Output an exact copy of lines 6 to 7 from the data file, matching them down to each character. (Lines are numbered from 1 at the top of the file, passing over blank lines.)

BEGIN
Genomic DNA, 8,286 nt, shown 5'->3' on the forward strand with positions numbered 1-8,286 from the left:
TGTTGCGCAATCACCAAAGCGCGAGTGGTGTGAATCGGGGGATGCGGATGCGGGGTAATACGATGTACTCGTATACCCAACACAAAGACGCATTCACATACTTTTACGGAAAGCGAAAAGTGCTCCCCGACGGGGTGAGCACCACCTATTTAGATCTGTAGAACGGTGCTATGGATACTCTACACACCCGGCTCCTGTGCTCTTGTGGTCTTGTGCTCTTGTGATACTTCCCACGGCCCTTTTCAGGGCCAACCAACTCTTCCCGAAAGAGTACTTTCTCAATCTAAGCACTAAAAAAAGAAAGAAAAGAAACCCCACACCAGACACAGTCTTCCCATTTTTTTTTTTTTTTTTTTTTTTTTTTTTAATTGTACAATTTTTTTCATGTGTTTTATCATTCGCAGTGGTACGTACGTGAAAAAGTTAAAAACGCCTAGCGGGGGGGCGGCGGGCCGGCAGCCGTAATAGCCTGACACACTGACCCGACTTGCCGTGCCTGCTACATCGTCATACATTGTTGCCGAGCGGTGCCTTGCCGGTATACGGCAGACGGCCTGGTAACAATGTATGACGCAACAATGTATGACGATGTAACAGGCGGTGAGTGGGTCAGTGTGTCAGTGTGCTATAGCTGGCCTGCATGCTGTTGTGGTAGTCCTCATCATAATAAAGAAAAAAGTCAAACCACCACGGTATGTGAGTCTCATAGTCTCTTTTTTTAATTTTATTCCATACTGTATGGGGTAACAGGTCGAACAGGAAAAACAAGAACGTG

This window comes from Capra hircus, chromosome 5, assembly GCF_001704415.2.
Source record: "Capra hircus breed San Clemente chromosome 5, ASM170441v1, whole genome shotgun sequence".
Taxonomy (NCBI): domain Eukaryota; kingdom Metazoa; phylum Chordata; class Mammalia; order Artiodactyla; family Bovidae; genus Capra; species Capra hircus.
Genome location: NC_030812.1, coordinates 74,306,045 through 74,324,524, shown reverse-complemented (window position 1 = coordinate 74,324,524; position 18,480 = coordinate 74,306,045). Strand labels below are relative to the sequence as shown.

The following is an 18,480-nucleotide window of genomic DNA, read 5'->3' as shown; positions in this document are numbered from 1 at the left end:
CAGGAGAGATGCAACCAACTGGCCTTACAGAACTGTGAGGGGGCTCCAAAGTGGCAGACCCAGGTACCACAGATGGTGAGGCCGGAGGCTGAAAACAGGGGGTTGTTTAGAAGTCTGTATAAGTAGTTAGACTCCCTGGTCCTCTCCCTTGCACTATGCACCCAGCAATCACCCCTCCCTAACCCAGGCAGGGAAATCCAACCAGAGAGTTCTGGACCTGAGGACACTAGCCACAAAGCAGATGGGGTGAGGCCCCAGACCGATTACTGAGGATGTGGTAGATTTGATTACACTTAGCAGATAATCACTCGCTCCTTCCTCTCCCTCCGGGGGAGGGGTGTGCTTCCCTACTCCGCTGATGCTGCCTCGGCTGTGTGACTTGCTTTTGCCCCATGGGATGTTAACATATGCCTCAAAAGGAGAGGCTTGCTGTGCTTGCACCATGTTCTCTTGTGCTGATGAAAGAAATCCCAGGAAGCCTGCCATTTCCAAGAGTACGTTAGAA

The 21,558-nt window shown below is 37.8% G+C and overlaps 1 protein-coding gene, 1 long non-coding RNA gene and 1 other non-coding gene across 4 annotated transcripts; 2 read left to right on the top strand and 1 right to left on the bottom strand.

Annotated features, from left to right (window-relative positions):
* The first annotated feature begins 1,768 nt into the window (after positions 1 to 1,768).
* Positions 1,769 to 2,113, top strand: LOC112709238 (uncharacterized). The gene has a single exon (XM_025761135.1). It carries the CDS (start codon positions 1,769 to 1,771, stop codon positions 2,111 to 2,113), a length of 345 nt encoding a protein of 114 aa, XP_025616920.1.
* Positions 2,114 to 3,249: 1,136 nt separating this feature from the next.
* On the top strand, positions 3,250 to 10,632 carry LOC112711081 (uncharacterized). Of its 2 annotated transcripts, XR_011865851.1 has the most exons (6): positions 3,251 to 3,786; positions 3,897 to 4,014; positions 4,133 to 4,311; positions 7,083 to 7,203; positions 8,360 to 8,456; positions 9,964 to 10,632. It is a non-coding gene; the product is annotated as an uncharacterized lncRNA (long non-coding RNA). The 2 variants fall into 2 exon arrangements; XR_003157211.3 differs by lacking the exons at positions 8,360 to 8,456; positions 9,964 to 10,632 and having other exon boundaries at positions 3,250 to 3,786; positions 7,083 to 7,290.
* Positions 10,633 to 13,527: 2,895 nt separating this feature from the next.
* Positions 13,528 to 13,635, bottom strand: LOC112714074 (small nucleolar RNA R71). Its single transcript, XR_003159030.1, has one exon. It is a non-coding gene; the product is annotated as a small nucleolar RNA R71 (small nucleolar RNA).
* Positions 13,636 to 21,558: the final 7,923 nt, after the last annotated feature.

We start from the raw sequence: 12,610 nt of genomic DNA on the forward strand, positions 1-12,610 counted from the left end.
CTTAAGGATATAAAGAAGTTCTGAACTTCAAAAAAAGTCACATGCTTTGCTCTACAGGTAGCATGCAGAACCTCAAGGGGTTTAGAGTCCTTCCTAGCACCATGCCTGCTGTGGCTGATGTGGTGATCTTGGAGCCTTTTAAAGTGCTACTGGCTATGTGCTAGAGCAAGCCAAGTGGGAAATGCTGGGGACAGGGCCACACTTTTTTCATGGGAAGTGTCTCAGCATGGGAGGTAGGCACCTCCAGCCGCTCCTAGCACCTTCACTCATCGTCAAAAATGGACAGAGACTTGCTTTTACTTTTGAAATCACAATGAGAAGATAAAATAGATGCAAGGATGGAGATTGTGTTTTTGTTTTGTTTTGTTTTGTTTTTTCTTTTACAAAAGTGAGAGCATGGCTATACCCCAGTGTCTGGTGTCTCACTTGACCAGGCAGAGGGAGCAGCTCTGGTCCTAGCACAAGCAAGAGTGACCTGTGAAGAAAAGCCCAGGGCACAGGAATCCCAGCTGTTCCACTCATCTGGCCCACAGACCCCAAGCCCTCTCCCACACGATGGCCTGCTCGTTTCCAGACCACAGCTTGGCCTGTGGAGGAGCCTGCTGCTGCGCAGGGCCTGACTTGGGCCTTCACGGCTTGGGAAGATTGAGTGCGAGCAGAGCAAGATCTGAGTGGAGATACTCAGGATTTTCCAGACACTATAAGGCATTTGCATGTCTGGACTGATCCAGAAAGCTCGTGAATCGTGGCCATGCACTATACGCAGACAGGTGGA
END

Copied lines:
Genome location: NC_030812.1, coordinates 74,306,045 through 74,324,524, shown reverse-complemented (window position 1 = coordinate 74,324,524; position 18,480 = coordinate 74,306,045). Strand labels below are relative to the sequence as shown.

The following is an 18,480-nucleotide window of genomic DNA, read 5'->3' as shown; positions in this document are numbered from 1 at the left end: